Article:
One of the illusions that we live with is that there is always plenty of time later on, so we procrastinate, full of good intentions, thinking that we’ll do that later. Take for example the administrative assistant who worked for many years for the Eastman Kodak Company. She never married. Her nieces and nephews were very special to her. When her nephew, Dick, was struggling to get through college and seminary, she sent checks quite often. He was the son she never had, and when he went overseas as a missionary, her love and respect for him and his lovely wife only increased.

Each year as part of her salary package, she was given stock, and those were the years when the Kodak Company was growing and expanding. “You hang on to that stock,” people told her. “It will be worth a lot someday.” They were right, too. And at her death, she really wanted some of that stock to go to her nephew along with other members of the family. She thought she had lots of time to eventually draft a will. But she was wrong. Felled by illness, she quickly lost strength and life failed her. How much did the family receive? Nothing. Absolutely nothing. The state stepped in and froze her accounts and since there were no direct relatives, her estate was claimed by the government.

Good intentions just aren’t enough. The nephew who became a pastor of a large, thriving church was reminded of that truth a second time. Adjacent to the church property was a large empty lot owned by a businessman who attended the church. “Pastor,” he used to tell Dick, “I want the church to have that property for future expansion.” No one doubted his good intention. But he never told his attorney, or never signed the deed which would pass that property on to his church. When he suddenly dropped dead of heart failure, his good intentions were quickly forgotten.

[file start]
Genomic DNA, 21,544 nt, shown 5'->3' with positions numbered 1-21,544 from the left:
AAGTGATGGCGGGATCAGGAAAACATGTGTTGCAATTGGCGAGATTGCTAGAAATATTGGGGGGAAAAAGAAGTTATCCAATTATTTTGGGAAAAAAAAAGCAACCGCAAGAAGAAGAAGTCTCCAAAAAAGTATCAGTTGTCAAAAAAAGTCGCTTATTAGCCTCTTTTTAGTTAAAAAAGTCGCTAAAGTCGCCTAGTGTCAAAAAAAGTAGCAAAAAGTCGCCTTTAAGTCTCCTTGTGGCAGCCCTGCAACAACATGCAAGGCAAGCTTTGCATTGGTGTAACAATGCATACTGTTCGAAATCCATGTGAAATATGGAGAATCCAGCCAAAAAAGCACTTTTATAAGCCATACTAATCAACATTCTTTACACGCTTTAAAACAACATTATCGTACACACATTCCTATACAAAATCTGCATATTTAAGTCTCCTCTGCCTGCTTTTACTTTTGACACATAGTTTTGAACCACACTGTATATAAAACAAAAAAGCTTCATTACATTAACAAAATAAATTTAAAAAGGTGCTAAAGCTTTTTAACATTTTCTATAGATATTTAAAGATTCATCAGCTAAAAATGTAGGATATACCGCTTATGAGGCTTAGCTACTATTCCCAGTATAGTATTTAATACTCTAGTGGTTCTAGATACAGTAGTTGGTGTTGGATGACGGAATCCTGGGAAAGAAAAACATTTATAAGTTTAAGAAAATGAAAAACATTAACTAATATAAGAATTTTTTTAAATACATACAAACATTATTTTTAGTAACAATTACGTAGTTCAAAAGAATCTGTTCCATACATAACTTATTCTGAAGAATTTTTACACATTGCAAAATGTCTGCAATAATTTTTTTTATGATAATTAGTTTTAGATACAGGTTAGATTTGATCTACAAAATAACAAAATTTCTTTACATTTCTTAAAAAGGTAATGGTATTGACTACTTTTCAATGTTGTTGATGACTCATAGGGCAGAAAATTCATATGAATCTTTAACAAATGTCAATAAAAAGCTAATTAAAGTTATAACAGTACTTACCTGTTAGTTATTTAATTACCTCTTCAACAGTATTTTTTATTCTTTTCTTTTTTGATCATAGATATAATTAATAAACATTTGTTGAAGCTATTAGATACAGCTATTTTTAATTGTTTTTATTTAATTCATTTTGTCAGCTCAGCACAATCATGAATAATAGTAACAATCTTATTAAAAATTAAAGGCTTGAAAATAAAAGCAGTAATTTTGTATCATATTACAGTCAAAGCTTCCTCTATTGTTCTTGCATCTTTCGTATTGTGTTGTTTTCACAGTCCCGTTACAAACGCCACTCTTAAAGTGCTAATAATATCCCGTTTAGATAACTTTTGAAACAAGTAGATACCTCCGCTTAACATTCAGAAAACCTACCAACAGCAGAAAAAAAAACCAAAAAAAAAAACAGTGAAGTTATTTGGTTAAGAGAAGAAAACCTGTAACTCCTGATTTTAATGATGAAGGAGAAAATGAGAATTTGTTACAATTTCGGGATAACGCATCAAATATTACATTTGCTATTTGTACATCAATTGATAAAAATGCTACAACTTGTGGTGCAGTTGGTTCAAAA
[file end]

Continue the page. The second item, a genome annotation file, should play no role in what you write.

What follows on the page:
Zora was much the same way. This little lady never married and had no family, but she had inherited property which eventually became quite valuable. She supported her church and sent small checks to Guidelines. When she learned what we were doing, she kept telling her best friend. “I want to include that organization in my will. I’ve got to get down to my attorney and include Guidelines in my will.”

You guessed it. Again good intentions fell short of accomplishment. Here’s a rule of thumb to follow: “Do your givin’ while you’re livin’ so you’re knowin’ where it’s goin’.” At least, make the decisions regarding your estate, the ones which you want to take place at your death, now. “Just a minute,” you may be thinking. “I’d prefer not to think about that.” Of course. Who wouldn’t? The American humorist Mark Twain said that he wished he knew where he was going to die because he would never go near the place. Obviously.

A wealthy industrialist who was suffering from tuberculosis left his home and had his chauffeur drive him west where he came into a little town in the desert. Pulling up in front of the general store, he lowered his window and addressed several of the men sitting in front of the post office. “What’s the death rate out here, Gentlemen?” he inquired. Looking at the large Cadillac and the driver in the front seat, they knew this man had money. But that wasn’t the issue. One man cleared his throat and replied, “Same as it is back where you came from. Just one to a person.” It’s still true.

The Bible says it is appointed unto men once to die but after that comes the judgment. May God help us to live with eternity’s values in view and consider that we have a gift from God which eventually must be left behind.

Resource Reading: Luke 12

Text: But God said to him, “You fool! This very night your life will be demanded from you. Then who will get what you have prepared for yourself?’’ Luke 12:20

GUIDELINES with Harold Sala – July 11, 2017